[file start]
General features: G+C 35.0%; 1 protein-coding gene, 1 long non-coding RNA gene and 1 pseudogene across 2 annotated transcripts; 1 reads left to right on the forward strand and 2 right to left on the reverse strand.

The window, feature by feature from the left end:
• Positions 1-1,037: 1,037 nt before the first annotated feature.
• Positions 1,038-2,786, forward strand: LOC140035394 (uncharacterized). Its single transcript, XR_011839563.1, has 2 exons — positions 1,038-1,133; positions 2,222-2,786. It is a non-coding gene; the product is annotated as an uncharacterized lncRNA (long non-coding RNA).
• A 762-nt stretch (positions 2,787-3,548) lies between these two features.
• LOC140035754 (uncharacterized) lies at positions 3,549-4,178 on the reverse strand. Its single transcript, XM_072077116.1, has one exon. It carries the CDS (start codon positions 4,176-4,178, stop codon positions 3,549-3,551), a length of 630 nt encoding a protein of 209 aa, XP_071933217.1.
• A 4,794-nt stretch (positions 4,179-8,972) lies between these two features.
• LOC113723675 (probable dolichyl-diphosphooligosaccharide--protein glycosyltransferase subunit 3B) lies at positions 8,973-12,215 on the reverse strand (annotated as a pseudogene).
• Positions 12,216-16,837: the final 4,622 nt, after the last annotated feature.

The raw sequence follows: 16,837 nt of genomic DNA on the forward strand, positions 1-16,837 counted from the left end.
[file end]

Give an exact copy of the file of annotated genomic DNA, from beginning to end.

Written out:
General features: G+C 35.0%; 1 protein-coding gene, 1 long non-coding RNA gene and 1 pseudogene across 2 annotated transcripts; 1 reads left to right on the forward strand and 2 right to left on the reverse strand.

The window, feature by feature from the left end:
• Positions 1-1,037: 1,037 nt before the first annotated feature.
• Positions 1,038-2,786, forward strand: LOC140035394 (uncharacterized). Its single transcript, XR_011839563.1, has 2 exons — positions 1,038-1,133; positions 2,222-2,786. It is a non-coding gene; the product is annotated as an uncharacterized lncRNA (long non-coding RNA).
• A 762-nt stretch (positions 2,787-3,548) lies between these two features.
• LOC140035754 (uncharacterized) lies at positions 3,549-4,178 on the reverse strand. Its single transcript, XM_072077116.1, has one exon. It carries the CDS (start codon positions 4,176-4,178, stop codon positions 3,549-3,551), a length of 630 nt encoding a protein of 209 aa, XP_071933217.1.
• A 4,794-nt stretch (positions 4,179-8,972) lies between these two features.
• LOC113723675 (probable dolichyl-diphosphooligosaccharide--protein glycosyltransferase subunit 3B) lies at positions 8,973-12,215 on the reverse strand (annotated as a pseudogene).
• Positions 12,216-16,837: the final 4,622 nt, after the last annotated feature.

The raw sequence follows: 16,837 nt of genomic DNA on the forward strand, positions 1-16,837 counted from the left end.